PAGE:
ROGER: Yeah, we don’t know the history on this thing because we just moved in. And we do know the gas bills are pretty horrendous over recent years; that was part of the disclosure in the sale of the house and all. So we’re happy to have the high-efficiency system. But like you said, maybe it’s just – it’s a requirement because of the high efficiency of it.

    But yeah, we’re going to have to look into a few other things. I’m afraid that it’s going to involve getting an HVAC company in to possibly change out the squirrel-cage blower in there. And I really – it’s a new system; I’d rather not do that.

    TOM: That’s something that I would not do and frankly, that would have been part of the furnace anyway, so you wouldn’t just replace that if it – those are multi-speed blowers and the fan speed can be adjusted. But that would not be part of what I would expect.

    ROGER: OK. Well, I love you all’s show. I’m just worried that we may have bought a money pit up here in Alaska.

    LESLIE: Oh, no.

    ROGER: But we love it. I tell you, the views are gorgeous.

    TOM: Well, Roger, if it turns out that’s what you did, you know the number: 888-MONEY-PIT.

    ROGER: Thanks so much. I love the show.

    LESLIE: Well, fireplace weather is coming up for much of our country but with all that warmth and coziness, there really is some maintenance that you’ve got to take care of. So, to keep your chimney’s structural integrity intact, it’s important that you make sure there are no leaks.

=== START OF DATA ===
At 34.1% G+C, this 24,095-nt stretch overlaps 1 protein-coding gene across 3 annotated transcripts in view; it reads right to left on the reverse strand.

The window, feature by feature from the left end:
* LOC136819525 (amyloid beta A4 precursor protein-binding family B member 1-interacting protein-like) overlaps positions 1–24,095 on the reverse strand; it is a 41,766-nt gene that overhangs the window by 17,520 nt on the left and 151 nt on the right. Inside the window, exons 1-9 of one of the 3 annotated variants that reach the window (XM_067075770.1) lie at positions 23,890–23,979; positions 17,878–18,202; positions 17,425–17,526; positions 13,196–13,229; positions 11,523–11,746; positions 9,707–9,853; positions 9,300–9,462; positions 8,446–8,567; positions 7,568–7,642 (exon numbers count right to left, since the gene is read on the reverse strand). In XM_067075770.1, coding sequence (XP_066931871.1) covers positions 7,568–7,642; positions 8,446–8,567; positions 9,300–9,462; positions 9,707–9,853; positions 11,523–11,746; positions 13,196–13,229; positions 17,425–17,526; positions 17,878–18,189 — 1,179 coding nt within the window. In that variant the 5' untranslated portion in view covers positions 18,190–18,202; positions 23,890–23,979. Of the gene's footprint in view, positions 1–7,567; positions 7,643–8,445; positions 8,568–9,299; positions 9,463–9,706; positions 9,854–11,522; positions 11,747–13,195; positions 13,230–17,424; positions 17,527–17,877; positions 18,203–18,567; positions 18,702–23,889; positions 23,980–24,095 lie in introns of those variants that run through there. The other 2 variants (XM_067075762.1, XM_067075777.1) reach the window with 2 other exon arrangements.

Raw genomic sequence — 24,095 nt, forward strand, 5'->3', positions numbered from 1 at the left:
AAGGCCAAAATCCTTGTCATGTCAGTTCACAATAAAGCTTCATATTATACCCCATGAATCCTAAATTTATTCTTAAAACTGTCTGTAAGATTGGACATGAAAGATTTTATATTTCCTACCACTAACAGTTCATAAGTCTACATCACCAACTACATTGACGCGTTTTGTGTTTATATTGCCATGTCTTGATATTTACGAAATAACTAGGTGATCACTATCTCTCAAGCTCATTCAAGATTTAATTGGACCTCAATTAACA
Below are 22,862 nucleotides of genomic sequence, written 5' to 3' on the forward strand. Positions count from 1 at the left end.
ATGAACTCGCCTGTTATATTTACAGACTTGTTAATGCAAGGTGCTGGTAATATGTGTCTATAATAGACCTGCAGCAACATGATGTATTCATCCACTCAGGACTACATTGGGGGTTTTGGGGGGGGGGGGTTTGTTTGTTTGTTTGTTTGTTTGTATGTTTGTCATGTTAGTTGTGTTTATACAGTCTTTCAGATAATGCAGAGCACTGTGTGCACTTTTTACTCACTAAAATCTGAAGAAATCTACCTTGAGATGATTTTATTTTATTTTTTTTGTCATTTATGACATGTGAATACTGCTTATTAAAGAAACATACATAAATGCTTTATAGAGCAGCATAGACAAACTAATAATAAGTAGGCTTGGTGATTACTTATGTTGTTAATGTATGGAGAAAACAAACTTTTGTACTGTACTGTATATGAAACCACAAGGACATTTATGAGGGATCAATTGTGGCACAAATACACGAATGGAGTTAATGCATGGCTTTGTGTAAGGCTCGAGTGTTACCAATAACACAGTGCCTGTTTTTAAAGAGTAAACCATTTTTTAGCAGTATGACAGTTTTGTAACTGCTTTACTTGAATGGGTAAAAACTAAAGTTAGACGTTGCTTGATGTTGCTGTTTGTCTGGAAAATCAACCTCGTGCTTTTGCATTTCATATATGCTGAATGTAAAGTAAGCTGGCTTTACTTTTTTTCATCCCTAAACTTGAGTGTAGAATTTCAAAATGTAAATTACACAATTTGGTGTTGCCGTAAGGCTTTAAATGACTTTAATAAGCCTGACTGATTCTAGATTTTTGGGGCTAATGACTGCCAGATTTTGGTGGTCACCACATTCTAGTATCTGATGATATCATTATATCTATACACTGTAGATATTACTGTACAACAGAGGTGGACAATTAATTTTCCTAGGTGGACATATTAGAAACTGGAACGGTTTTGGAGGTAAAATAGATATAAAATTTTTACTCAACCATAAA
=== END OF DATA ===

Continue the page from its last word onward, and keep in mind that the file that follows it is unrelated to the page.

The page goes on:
TOM: Now, one common leak in a masonry chimney is the crown. That’s the cement area between the outside edge of the brick and the terracotta-clay chimney liner. And when that crown cracks, water will leak down into the chimney and it can actually go right down into the firebox. And what’s worse, during winter, water trapped in those cracks will freeze and that’ll cause the brick to literally break apart as the ice expands. So you can end up facing some pretty major repair costs before long, should they be necessary to restore all of that broken brick.

    If you want to avoid the problem, just inspect that crown every year and then caulk it with silicone to make sure it stays watertight.

    LESLIE: Mm-hmm. And you know what? It only takes about a half-an-hour and it’s one of our 30-under-30 projects that we’ve got listed in our book, My Home, My Money Pit: Your Guide to Every Home Improvement Adventure. Check it out at MoneyPit.com. We’ll give you a sneak peek there. You’ll find lots of projects that you can do in under 30 minutes. So you could tackle 1, 5, 10, whatever you’ve got going this weekend. We’re here to help.

    TOM: And that’s online at MoneyPit.com.

    LESLIE: Dottie in Nebraska is on the line and needs some help with a flooring project. What can we do for you today?

    DOTTIE: I’m replacing – will be replacing a vinyl floor in the kitchen. And I’ve never had a wood floor. I love the look of wood but I’m confused as to whether to go with wood or with laminate, because I want easy care.

    LESLIE: OK. And this is strictly for your kitchen or does it …?